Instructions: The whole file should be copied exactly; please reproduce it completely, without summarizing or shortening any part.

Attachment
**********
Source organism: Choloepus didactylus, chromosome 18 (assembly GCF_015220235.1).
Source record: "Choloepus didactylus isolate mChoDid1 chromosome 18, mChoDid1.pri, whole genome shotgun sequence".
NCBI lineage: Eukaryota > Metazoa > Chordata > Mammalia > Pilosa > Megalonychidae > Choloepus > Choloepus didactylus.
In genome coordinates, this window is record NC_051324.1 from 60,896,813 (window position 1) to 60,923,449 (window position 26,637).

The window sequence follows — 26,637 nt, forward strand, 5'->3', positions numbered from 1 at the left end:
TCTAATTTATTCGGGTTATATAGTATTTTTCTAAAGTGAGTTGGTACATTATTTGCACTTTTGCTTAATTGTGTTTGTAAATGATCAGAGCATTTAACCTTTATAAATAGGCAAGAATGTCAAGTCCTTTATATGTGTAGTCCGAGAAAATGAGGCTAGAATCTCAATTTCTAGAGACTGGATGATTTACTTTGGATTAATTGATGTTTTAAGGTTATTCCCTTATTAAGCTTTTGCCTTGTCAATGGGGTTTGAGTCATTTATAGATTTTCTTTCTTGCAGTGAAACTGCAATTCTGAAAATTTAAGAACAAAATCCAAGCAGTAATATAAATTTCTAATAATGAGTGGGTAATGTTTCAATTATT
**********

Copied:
Source organism: Choloepus didactylus, chromosome 18 (assembly GCF_015220235.1).
Source record: "Choloepus didactylus isolate mChoDid1 chromosome 18, mChoDid1.pri, whole genome shotgun sequence".
NCBI lineage: Eukaryota > Metazoa > Chordata > Mammalia > Pilosa > Megalonychidae > Choloepus > Choloepus didactylus.
In genome coordinates, this window is record NC_051324.1 from 60,896,813 (window position 1) to 60,923,449 (window position 26,637).

The window sequence follows — 26,637 nt, forward strand, 5'->3', positions numbered from 1 at the left end:
TCTAATTTATTCGGGTTATATAGTATTTTTCTAAAGTGAGTTGGTACATTATTTGCACTTTTGCTTAATTGTGTTTGTAAATGATCAGAGCATTTAACCTTTATAAATAGGCAAGAATGTCAAGTCCTTTATATGTGTAGTCCGAGAAAATGAGGCTAGAATCTCAATTTCTAGAGACTGGATGATTTACTTTGGATTAATTGATGTTTTAAGGTTATTCCCTTATTAAGCTTTTGCCTTGTCAATGGGGTTTGAGTCATTTATAGATTTTCTTTCTTGCAGTGAAACTGCAATTCTGAAAATTTAAGAACAAAATCCAAGCAGTAATATAAATTTCTAATAATGAGTGGGTAATGTTTCAATTATT